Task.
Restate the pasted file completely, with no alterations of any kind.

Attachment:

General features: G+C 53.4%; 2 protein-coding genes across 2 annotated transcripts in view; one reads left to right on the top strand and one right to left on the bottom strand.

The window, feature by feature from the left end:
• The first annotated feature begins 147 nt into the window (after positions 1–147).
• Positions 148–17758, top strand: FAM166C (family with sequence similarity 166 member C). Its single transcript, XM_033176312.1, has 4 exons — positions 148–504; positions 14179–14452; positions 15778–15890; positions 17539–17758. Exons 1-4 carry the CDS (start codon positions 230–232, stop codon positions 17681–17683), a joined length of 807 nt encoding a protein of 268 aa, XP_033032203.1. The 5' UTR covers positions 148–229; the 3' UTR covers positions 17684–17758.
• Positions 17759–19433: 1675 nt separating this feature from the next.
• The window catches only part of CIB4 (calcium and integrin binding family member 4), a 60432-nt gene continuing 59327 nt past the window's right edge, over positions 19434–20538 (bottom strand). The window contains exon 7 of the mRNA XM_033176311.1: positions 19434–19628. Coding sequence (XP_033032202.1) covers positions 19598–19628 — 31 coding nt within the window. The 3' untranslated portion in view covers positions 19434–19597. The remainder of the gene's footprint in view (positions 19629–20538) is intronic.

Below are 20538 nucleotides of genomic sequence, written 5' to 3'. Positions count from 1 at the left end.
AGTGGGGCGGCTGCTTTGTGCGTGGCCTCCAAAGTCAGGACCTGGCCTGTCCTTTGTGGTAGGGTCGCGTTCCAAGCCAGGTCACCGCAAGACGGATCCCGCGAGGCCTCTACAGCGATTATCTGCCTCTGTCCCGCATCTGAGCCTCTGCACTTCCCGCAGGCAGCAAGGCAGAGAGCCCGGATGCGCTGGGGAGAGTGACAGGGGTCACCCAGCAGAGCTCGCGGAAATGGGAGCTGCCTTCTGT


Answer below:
General features: G+C 53.4%; 2 protein-coding genes across 2 annotated transcripts in view; one reads left to right on the top strand and one right to left on the bottom strand.

The window, feature by feature from the left end:
• The first annotated feature begins 147 nt into the window (after positions 1–147).
• Positions 148–17758, top strand: FAM166C (family with sequence similarity 166 member C). Its single transcript, XM_033176312.1, has 4 exons — positions 148–504; positions 14179–14452; positions 15778–15890; positions 17539–17758. Exons 1-4 carry the CDS (start codon positions 230–232, stop codon positions 17681–17683), a joined length of 807 nt encoding a protein of 268 aa, XP_033032203.1. The 5' UTR covers positions 148–229; the 3' UTR covers positions 17684–17758.
• Positions 17759–19433: 1675 nt separating this feature from the next.
• The window catches only part of CIB4 (calcium and integrin binding family member 4), a 60432-nt gene continuing 59327 nt past the window's right edge, over positions 19434–20538 (bottom strand). The window contains exon 7 of the mRNA XM_033176311.1: positions 19434–19628. Coding sequence (XP_033032202.1) covers positions 19598–19628 — 31 coding nt within the window. The 3' untranslated portion in view covers positions 19434–19597. The remainder of the gene's footprint in view (positions 19629–20538) is intronic.

Below are 20538 nucleotides of genomic sequence, written 5' to 3'. Positions count from 1 at the left end.
AGTGGGGCGGCTGCTTTGTGCGTGGCCTCCAAAGTCAGGACCTGGCCTGTCCTTTGTGGTAGGGTCGCGTTCCAAGCCAGGTCACCGCAAGACGGATCCCGCGAGGCCTCTACAGCGATTATCTGCCTCTGTCCCGCATCTGAGCCTCTGCACTTCCCGCAGGCAGCAAGGCAGAGAGCCCGGATGCGCTGGGGAGAGTGACAGGGGTCACCCAGCAGAGCTCGCGGAAATGGGAGCTGCCTTCTGT